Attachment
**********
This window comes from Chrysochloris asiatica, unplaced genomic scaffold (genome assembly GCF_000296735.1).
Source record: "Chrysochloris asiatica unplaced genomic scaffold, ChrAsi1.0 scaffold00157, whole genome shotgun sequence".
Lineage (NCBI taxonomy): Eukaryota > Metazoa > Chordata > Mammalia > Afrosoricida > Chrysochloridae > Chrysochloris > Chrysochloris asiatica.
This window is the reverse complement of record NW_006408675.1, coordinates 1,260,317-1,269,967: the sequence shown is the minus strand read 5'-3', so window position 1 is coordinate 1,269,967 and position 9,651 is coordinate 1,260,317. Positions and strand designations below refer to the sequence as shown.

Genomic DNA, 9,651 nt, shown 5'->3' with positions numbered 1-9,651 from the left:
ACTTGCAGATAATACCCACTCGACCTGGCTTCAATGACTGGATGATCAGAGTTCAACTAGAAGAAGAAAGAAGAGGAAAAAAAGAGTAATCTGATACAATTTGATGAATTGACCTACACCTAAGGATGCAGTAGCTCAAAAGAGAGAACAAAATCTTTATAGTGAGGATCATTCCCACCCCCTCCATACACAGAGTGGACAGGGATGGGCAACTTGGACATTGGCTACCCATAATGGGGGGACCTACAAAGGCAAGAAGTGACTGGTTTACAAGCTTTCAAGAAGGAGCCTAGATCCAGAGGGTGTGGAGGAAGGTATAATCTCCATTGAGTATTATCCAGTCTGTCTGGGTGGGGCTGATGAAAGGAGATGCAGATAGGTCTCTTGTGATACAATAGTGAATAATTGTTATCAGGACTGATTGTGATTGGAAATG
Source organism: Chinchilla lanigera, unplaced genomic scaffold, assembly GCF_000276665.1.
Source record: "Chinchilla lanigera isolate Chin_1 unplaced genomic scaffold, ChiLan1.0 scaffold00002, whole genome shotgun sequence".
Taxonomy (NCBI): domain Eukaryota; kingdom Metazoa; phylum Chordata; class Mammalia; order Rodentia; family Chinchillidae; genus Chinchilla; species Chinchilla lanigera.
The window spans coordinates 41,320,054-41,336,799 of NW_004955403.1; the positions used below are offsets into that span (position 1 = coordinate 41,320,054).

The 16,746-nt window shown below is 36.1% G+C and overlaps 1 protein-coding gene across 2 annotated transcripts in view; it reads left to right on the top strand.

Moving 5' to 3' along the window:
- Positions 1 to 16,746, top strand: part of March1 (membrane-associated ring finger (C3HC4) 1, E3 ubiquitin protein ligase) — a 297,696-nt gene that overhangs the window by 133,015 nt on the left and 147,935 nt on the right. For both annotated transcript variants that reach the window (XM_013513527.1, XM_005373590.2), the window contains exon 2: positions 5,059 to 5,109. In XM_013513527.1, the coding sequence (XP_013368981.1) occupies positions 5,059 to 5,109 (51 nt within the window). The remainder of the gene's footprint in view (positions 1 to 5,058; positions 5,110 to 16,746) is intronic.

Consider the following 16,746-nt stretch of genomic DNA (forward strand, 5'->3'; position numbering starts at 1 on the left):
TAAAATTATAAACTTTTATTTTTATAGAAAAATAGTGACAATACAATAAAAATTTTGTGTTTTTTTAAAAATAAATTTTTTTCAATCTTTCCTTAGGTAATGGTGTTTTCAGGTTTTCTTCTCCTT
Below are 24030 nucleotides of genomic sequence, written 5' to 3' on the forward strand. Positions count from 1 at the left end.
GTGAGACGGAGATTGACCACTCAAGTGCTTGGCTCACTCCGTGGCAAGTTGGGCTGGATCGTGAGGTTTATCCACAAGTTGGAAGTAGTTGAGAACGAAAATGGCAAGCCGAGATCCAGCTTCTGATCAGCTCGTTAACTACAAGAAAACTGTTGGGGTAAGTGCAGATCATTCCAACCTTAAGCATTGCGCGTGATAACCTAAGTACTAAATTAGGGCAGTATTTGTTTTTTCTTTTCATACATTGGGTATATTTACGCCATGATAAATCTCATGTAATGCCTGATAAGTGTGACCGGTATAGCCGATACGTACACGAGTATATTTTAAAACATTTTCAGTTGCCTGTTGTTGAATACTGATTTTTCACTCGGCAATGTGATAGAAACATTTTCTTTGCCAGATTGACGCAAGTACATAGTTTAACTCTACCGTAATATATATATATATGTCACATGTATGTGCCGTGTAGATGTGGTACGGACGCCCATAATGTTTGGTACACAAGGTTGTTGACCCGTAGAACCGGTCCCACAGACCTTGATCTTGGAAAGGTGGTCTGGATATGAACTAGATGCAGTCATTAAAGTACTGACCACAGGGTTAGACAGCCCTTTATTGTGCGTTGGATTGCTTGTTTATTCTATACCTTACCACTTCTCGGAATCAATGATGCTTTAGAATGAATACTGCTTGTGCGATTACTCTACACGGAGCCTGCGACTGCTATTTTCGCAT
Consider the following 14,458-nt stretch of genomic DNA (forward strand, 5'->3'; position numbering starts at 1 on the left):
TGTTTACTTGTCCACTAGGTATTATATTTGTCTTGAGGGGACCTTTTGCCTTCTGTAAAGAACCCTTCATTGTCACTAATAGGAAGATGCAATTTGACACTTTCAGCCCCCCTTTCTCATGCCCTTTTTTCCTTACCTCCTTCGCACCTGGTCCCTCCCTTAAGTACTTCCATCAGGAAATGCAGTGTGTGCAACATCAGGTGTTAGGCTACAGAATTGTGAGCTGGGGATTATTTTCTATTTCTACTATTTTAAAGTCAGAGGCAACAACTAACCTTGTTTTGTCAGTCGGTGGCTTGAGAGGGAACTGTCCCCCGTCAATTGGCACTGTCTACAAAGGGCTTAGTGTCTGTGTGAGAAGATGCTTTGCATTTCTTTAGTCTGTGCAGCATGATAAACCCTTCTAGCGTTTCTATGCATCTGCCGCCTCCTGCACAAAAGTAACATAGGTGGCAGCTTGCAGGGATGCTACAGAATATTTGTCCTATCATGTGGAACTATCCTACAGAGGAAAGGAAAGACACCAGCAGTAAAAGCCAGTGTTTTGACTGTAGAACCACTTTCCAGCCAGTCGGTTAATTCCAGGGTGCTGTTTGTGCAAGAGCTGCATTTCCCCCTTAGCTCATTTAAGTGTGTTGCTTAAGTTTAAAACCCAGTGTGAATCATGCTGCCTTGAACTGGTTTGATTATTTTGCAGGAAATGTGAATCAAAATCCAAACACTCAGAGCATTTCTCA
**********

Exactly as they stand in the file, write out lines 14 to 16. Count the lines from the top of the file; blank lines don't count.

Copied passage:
Consider the following 16,746-nt stretch of genomic DNA (forward strand, 5'->3'; position numbering starts at 1 on the left):
TAAAATTATAAACTTTTATTTTTATAGAAAAATAGTGACAATACAATAAAAATTTTGTGTTTTTTTAAAAATAAATTTTTTTCAATCTTTCCTTAGGTAATGGTGTTTTCAGGTTTTCTTCTCCTT
Below are 24030 nucleotides of genomic sequence, written 5' to 3' on the forward strand. Positions count from 1 at the left end.